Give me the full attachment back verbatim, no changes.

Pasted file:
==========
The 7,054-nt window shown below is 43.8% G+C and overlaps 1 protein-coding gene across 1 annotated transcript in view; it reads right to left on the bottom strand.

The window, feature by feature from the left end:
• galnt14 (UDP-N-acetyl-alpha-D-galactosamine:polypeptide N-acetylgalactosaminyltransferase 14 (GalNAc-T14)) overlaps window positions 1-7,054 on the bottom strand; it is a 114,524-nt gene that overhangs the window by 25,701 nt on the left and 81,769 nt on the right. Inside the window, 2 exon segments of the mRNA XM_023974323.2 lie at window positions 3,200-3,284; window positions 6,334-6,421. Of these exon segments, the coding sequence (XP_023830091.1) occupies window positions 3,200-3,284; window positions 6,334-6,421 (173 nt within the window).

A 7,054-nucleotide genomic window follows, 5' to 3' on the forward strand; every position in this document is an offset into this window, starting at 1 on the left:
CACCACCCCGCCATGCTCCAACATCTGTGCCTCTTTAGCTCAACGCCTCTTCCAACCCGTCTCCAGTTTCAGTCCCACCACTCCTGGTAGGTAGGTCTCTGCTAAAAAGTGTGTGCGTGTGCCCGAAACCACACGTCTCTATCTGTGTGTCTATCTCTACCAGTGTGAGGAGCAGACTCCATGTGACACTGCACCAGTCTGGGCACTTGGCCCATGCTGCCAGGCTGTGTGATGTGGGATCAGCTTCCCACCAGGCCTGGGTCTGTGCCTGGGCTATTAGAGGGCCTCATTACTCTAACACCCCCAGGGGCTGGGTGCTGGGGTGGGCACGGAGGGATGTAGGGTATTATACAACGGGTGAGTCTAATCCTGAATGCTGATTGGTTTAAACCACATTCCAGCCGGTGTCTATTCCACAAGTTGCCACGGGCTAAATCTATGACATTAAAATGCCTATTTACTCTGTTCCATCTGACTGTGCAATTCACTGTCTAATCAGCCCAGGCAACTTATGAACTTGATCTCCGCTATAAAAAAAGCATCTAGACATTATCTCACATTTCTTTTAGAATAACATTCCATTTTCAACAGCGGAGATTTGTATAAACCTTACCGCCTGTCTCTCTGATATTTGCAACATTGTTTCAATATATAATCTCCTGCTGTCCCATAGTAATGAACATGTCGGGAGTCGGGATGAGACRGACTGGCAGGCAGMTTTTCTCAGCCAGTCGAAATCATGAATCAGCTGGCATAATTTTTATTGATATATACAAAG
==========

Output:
The 7,054-nt window shown below is 43.8% G+C and overlaps 1 protein-coding gene across 1 annotated transcript in view; it reads right to left on the bottom strand.

The window, feature by feature from the left end:
• galnt14 (UDP-N-acetyl-alpha-D-galactosamine:polypeptide N-acetylgalactosaminyltransferase 14 (GalNAc-T14)) overlaps window positions 1-7,054 on the bottom strand; it is a 114,524-nt gene that overhangs the window by 25,701 nt on the left and 81,769 nt on the right. Inside the window, 2 exon segments of the mRNA XM_023974323.2 lie at window positions 3,200-3,284; window positions 6,334-6,421. Of these exon segments, the coding sequence (XP_023830091.1) occupies window positions 3,200-3,284; window positions 6,334-6,421 (173 nt within the window).

A 7,054-nucleotide genomic window follows, 5' to 3' on the forward strand; every position in this document is an offset into this window, starting at 1 on the left:
CACCACCCCGCCATGCTCCAACATCTGTGCCTCTTTAGCTCAACGCCTCTTCCAACCCGTCTCCAGTTTCAGTCCCACCACTCCTGGTAGGTAGGTCTCTGCTAAAAAGTGTGTGCGTGTGCCCGAAACCACACGTCTCTATCTGTGTGTCTATCTCTACCAGTGTGAGGAGCAGACTCCATGTGACACTGCACCAGTCTGGGCACTTGGCCCATGCTGCCAGGCTGTGTGATGTGGGATCAGCTTCCCACCAGGCCTGGGTCTGTGCCTGGGCTATTAGAGGGCCTCATTACTCTAACACCCCCAGGGGCTGGGTGCTGGGGTGGGCACGGAGGGATGTAGGGTATTATACAACGGGTGAGTCTAATCCTGAATGCTGATTGGTTTAAACCACATTCCAGCCGGTGTCTATTCCACAAGTTGCCACGGGCTAAATCTATGACATTAAAATGCCTATTTACTCTGTTCCATCTGACTGTGCAATTCACTGTCTAATCAGCCCAGGCAACTTATGAACTTGATCTCCGCTATAAAAAAAGCATCTAGACATTATCTCACATTTCTTTTAGAATAACATTCCATTTTCAACAGCGGAGATTTGTATAAACCTTACCGCCTGTCTCTCTGATATTTGCAACATTGTTTCAATATATAATCTCCTGCTGTCCCATAGTAATGAACATGTCGGGAGTCGGGATGAGACRGACTGGCAGGCAGMTTTTCTCAGCCAGTCGAAATCATGAATCAGCTGGCATAATTTTTATTGATATATACAAAG